Flip-flop 2HG remains set during the appearance of one pulse on lead CF and until the appearance of the next pulse on lead CF, that is, for one cycle of the signal on lead CF. The set state of flip-flop 2HG disables lead HGO to gates 328 and 338, through one or the other of which the output of reference oscillator 240 on lead CF is normally directed to comparator 300 or comparator 301'. In this manner, exactly one pulse is deleted from the signal on lead CF, corresponding to the missing pulse in the bit timing signals on lead DF.

The set output of fiip-fiop 2HG on lead 289 enables gates 281 and 283, causing flip-flops 2DTG and 2STG to be reset during the next inter-pulse interval on lead CF. The succeeding pulse on lead CF then resets flip-flop 2HG through gate 285, which is enabled by the reset output of flip-flop 2STG.

The above-mentioned process of switching the inputs of comparators 300 and 301 between the signal on lead CF and the signal on lead DF may generate spikes of transient voltage at the time of switching. The switching transient spikes are reflected on comparator output leads 347 and 348, and may be many times the magnitude of the normal comparator output signals, sufficient to overload difference amplifier 365. In order to eliminate the effects of the switching transients, the inputs to difference amplifier 365 are blanked or muted via inhibit gates 350 and 360 during the switching of the comparator inputs between leads CF and DF.

Inhibit gates 350 and 360 are actuated to block the signals on comparator output leads 347 and 348, respectively, by a signal on lead 363 from delay generator 361. Delay generator 361 is triggered by a timing signal on lead PS5 from timing circuit 230. The timing signal on lead PS5, shown in FIG. 9(b), occurs just prior to the transitions of the signals on leads SNO and SNOC which effect the comparator input switching, the latter being assumed to occur at timing mark P8 in FIG. 9. The resulting delay generator output signal on lead 363 persists for a predetermined interval of time, such as 0.5 millisecond, blanking the inputs to difference amplifier 365 for this interval of time.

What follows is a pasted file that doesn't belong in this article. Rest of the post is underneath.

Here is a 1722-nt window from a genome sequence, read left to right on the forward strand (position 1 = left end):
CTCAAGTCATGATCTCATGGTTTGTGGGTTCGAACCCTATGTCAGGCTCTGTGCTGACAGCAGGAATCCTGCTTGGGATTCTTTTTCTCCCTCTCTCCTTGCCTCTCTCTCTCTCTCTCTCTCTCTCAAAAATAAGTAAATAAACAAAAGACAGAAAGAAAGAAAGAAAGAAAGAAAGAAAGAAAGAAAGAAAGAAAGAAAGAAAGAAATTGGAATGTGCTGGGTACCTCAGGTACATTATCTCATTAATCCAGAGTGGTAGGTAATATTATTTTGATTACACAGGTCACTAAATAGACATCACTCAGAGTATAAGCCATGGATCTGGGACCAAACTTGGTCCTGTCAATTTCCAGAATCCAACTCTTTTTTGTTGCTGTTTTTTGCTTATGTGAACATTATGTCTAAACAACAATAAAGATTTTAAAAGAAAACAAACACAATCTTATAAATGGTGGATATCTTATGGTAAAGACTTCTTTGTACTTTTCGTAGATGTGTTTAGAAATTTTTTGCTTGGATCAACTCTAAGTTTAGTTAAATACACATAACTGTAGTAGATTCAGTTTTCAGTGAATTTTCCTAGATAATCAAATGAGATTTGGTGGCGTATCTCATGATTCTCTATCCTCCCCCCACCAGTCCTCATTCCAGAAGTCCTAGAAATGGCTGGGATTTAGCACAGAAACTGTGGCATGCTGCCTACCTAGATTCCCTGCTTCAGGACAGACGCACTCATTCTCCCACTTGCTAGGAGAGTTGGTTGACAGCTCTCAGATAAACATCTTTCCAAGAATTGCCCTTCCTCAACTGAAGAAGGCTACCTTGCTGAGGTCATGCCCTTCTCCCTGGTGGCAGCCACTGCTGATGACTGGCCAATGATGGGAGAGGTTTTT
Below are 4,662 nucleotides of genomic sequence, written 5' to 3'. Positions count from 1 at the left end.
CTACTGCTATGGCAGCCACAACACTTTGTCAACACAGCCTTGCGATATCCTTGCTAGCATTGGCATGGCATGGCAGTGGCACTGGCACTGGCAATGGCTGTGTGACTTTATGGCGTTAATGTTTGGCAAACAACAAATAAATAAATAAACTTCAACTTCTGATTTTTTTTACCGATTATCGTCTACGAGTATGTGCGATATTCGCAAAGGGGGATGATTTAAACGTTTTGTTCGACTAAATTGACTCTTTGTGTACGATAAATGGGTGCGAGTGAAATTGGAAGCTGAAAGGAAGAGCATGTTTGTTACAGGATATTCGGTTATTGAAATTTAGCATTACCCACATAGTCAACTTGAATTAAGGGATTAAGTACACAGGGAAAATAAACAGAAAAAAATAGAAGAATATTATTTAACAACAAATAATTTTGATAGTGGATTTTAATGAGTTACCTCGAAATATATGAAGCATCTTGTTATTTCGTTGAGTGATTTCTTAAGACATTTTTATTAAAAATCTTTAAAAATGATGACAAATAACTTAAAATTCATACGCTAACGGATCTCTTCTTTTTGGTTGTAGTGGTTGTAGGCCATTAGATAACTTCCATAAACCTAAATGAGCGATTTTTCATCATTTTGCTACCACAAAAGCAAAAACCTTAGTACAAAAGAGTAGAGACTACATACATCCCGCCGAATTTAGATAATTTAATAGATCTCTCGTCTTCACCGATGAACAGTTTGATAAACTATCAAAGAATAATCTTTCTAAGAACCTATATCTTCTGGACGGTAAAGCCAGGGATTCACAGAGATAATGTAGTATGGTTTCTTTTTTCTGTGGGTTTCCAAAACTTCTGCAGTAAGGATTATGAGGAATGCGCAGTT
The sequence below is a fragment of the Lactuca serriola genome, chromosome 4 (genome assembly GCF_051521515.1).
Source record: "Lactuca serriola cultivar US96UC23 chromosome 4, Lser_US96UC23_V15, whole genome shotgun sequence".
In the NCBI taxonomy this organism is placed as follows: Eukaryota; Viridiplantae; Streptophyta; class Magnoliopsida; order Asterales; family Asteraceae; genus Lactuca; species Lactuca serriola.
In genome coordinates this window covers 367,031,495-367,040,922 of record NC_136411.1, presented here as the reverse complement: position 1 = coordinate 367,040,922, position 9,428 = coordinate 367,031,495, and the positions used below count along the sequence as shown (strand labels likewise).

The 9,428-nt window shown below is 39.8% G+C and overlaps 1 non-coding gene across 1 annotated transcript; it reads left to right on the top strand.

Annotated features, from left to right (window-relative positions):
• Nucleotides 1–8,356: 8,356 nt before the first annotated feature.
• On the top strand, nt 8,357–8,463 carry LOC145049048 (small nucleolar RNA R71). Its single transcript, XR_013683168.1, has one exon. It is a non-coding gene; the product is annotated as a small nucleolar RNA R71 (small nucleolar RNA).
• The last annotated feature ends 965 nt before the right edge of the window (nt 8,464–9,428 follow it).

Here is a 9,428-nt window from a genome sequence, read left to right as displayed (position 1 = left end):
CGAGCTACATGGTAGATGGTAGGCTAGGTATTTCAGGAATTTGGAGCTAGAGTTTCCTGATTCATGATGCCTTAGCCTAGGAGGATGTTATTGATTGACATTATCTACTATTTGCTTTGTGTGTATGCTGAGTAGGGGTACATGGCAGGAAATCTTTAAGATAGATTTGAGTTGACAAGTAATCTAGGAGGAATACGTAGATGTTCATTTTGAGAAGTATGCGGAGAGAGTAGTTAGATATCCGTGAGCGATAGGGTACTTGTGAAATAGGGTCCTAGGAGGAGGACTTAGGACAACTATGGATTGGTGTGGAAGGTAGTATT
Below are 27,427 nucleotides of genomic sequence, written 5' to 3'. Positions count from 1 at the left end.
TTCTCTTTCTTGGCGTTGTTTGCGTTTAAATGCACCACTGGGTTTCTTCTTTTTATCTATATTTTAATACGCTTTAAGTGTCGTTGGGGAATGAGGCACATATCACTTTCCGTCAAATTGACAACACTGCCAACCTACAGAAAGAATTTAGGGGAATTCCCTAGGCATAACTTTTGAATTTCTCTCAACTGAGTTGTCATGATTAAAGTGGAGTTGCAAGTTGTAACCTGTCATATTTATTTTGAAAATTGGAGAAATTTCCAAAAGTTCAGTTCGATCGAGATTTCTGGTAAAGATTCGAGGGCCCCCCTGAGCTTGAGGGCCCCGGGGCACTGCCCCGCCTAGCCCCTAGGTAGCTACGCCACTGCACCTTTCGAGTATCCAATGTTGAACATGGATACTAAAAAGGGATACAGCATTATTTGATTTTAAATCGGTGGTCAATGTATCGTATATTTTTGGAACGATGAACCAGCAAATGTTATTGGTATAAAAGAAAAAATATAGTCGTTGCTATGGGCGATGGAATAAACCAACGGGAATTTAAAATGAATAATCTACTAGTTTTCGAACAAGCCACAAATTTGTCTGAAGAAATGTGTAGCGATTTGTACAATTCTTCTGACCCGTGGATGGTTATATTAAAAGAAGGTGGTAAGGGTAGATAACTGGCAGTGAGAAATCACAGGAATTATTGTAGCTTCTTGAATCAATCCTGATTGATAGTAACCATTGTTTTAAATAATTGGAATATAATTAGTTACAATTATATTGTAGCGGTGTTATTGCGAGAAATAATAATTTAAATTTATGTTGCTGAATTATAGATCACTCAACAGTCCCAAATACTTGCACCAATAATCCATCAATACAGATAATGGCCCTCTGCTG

To further eliminate any effects of the switching transients which may still be reflected through difference amplifier 365, and to insure a well-formed square-wave signal representative of the frequency difference detected by comparators 300 and 301, the outputs of amplifier 365 on leads 366 and 367 are processed by sample and hold circuits 370 and 380, respectively. The function of each of sample and hold circuits 370 and 380 is to transmit the signal levels on respective leads 366 and 367 during the time interval free from switching, and to hold the transmitted signal levels during switching and until the frequency comparator circuits have fully recovered from any switching transients.

Sample and hold circuits 370 and 380 may comprise well-known circuitry for performing the above-mentioned function. The hold period of sample and hold circuit 370 is defined by the duration of a suitable signal on lead 378. The same signal on lead 388 defines the hold period for sample and hold circuit 380. The signal on leads 378 and 388 is derived over lead 364 from the output of delay generator 362.

Responsive to the above-mentioned timing signal on lead PS5, delay generator 362 provides a signal over lead 364 to leads 378 and 388, having a predetermined duration such as 1.0 millisecond. Thus, during the blanking of the inputs to difference amplifier 365, and for an interval of time thereafter, e.g., 0.5 millisecond, the outputs of sample and hold circuits 370 and 380 are held level on leads 371 and 381, respectively.

As a consequence of operation of sample and hold circuits 370 and 380, the frequency difference signals appearing on leads 371 and 381 are delayed from the signals on leads 366 and 367, from which they are derived by an amount equal to the predetermined interval of time provided by delay generator 362. In order to properly demodulate the delay signals on leads 3-71 and 381, an equally delayed replica of the gating signals on leads SNO and SNOC is required. These delayed demodulator gating signals are derived on leads 397 and 398 by using the output of delay generator 362 to gate the signals on leads SNO and SNOC through gates 386 and 387 into the respective inputs of demodulator flip-flop 3DLM. Thus, as the output of delay generator 362 on lead 364 goes low, upon termination of the interval of time defined by delay generator 362, gates 386 and 387 are enabled thereby to either set .or reset flip-flop 3DLM according to the signals on leads 5N0 and SNOC, as depicted in FIG. 8(f) of the drawing.

The action of demodulator 390, under control of the output signals from demodulator flip-flop DLDM on leads 397 and 398, is to alternately enable gates 392 and 391, and thus to alternately connect one and then the other of the frequency difference signals on leads 371 and 381 through OR gate 393 to lead DEM. The resultant frequency difference control signal on lead DEM is directed to summing amplifier 400.

Phase control loop The frequency comparator circuit just described may be thought of as serving as a regulator, maintaining the operating frequency of memory 200 substantially synchronized to the frequency of reference oscillator 240. An identical frequency comparator circuit functions to maintain the operating frequency of the other memory (not shown) substantially synchronized to the frequency of a reference oscillator of the same frequency as reference oscillator 240. The function of the phase control loop, generally shown in FIGS. 5 and 6, may then be thought of as tuning the frequency of memory 200 until it exactly matches the frequency and phase of the other memory.